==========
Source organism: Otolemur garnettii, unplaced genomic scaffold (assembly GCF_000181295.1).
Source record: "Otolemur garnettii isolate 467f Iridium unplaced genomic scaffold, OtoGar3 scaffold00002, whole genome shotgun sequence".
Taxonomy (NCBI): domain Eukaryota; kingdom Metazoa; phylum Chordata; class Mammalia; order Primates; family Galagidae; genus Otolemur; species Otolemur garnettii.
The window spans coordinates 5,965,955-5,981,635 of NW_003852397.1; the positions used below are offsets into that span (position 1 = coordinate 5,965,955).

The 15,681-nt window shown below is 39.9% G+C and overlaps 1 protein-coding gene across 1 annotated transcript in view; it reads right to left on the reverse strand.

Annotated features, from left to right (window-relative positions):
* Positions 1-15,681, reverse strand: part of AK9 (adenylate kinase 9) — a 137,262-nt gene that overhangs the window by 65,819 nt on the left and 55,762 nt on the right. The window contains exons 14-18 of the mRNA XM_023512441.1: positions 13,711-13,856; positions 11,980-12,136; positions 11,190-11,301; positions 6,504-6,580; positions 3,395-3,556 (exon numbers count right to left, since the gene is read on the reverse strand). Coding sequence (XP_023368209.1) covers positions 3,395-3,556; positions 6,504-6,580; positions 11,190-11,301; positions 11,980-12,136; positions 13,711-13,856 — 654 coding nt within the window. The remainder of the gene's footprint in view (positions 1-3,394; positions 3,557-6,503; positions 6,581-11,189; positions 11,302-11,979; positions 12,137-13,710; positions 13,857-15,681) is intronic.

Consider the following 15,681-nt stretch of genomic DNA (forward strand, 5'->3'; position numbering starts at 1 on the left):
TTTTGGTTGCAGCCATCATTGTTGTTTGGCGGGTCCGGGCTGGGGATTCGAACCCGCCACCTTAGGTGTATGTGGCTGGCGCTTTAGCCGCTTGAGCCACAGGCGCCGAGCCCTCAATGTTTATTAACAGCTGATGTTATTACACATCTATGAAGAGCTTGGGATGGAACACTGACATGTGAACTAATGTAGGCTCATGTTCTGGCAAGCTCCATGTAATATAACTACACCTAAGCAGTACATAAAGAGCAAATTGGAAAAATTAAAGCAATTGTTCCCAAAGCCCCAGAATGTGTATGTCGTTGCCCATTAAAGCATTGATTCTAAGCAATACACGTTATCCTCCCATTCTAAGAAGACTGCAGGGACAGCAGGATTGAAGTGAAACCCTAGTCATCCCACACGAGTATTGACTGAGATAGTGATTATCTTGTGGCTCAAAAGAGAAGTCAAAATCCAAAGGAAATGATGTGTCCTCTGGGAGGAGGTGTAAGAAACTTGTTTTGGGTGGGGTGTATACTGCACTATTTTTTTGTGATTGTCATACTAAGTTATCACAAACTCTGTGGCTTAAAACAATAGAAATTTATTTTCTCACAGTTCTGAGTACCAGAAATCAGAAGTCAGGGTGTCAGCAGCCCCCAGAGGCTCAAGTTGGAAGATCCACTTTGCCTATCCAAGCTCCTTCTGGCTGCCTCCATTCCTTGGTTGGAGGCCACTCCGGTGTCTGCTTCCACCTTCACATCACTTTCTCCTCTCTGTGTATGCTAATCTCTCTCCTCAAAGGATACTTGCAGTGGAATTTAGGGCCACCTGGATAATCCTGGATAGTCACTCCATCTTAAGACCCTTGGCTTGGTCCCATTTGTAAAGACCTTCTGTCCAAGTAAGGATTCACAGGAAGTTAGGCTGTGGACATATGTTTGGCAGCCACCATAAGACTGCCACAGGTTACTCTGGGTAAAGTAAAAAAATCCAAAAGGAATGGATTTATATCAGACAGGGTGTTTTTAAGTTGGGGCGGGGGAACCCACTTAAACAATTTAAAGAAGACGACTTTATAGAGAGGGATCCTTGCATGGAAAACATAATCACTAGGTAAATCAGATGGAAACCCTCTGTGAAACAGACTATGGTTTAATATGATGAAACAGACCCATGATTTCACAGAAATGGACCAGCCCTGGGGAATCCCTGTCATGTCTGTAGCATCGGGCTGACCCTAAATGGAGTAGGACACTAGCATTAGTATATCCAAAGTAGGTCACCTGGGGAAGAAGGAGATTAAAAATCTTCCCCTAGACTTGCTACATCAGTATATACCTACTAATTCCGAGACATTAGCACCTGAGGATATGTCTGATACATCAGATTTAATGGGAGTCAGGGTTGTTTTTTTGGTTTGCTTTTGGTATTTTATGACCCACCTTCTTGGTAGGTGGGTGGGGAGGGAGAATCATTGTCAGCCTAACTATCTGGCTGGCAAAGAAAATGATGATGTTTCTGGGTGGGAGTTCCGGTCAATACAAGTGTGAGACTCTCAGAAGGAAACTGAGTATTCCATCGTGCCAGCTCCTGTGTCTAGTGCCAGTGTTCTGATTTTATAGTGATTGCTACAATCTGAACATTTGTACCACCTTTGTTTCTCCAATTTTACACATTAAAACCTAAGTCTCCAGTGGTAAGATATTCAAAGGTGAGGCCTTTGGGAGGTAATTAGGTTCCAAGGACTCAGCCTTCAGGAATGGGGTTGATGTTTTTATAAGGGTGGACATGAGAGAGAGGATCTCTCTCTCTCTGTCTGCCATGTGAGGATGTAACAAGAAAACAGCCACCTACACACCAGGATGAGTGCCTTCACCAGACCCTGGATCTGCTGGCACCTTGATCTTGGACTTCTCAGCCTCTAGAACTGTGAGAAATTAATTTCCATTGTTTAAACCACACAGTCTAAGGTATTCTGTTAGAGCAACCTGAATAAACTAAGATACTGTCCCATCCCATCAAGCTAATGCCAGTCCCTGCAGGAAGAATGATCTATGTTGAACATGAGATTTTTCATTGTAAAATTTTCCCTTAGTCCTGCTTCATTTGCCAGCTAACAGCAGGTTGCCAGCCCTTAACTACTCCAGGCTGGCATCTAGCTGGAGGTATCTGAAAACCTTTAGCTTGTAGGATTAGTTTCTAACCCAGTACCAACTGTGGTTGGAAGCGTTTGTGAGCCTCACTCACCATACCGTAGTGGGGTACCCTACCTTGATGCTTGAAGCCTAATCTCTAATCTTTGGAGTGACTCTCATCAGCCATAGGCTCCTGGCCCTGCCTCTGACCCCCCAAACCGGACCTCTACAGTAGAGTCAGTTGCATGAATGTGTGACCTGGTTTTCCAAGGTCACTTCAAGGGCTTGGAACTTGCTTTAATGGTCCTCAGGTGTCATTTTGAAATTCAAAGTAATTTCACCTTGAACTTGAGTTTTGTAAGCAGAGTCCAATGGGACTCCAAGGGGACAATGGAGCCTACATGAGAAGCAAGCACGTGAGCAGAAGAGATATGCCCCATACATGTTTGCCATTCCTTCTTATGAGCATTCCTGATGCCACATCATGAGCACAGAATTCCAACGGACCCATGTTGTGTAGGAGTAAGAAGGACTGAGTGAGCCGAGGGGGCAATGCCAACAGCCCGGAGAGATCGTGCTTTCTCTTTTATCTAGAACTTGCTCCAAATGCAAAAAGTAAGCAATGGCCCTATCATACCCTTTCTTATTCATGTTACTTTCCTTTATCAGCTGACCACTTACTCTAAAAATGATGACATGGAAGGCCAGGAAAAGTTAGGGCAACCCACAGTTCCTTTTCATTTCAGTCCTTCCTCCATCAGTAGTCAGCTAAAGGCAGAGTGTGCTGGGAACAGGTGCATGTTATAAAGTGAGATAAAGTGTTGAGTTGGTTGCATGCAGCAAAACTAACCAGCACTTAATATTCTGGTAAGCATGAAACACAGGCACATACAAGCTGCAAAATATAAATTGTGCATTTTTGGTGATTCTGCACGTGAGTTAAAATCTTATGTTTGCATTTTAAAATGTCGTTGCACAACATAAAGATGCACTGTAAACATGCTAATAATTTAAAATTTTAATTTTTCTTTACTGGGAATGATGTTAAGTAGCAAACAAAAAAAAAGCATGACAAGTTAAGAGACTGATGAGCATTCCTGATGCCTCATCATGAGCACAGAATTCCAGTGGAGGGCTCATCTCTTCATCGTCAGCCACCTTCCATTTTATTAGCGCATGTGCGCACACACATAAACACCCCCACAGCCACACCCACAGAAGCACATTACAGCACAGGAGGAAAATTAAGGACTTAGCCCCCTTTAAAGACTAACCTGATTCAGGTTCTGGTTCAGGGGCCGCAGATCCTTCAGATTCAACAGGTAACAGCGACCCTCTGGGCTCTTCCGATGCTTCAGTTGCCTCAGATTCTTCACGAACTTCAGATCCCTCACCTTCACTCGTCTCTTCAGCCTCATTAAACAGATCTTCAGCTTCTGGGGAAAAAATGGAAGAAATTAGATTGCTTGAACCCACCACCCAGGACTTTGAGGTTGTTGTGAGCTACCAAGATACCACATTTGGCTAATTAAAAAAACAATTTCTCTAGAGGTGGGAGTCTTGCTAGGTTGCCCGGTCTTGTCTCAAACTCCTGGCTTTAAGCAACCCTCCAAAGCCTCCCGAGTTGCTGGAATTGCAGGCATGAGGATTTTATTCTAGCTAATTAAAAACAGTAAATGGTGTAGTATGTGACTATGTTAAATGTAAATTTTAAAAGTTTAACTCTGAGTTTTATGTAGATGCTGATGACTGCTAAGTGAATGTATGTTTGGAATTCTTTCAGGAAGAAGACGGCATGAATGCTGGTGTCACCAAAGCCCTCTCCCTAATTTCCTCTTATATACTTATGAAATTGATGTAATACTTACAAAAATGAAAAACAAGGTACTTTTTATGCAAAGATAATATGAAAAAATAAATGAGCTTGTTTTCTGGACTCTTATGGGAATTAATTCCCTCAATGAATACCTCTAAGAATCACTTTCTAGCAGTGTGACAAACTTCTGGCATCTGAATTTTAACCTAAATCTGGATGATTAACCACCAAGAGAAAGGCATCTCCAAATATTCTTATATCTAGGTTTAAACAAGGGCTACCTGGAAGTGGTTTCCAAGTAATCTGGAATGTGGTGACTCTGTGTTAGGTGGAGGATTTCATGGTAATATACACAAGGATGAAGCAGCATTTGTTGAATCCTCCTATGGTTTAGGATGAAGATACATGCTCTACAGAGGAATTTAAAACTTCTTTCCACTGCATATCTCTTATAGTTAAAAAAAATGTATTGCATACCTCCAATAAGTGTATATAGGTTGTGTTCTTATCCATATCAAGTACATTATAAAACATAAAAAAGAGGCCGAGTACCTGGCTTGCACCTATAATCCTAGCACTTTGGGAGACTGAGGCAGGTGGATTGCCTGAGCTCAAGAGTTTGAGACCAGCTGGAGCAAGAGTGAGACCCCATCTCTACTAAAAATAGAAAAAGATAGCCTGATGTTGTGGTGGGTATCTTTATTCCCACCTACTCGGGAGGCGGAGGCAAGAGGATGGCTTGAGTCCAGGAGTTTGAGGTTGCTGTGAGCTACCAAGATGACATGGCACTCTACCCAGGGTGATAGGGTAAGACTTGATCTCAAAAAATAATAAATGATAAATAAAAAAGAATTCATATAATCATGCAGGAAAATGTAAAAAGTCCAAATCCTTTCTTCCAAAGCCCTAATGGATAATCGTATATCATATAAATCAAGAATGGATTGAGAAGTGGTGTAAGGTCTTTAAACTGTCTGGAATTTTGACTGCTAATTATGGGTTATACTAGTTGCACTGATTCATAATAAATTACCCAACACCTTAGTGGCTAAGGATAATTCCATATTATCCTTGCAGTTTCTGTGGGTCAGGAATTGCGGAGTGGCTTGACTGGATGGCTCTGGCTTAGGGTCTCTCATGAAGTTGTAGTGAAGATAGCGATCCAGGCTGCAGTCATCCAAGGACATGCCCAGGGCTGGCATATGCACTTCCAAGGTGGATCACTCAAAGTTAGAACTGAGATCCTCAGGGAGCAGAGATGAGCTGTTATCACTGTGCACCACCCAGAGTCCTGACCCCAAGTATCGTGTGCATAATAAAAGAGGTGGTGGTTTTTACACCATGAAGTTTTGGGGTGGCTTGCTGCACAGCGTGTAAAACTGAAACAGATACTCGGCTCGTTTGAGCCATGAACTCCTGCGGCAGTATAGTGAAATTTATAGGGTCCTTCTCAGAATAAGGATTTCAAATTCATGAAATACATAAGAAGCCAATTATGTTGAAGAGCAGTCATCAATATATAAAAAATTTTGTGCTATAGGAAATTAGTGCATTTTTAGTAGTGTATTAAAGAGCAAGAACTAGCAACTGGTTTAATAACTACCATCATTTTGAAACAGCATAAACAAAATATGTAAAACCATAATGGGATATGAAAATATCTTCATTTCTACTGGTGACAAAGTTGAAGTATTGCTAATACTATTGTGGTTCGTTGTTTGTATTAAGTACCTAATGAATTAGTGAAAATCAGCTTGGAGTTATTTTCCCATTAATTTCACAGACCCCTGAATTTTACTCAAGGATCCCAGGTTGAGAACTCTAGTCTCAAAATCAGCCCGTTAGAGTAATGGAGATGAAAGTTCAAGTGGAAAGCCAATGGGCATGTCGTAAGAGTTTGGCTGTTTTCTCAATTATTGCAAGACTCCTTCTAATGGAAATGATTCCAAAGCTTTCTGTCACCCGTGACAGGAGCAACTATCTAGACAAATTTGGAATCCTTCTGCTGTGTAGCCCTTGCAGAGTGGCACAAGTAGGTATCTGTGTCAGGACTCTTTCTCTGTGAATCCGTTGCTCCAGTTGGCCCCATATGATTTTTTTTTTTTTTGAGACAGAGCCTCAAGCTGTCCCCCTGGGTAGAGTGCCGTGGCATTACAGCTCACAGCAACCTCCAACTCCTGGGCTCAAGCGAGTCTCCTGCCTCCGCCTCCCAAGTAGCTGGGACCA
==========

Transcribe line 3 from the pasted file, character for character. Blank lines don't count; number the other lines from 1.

Taxonomy (NCBI): domain Eukaryota; kingdom Metazoa; phylum Chordata; class Mammalia; order Primates; family Galagidae; genus Otolemur; species Otolemur garnettii.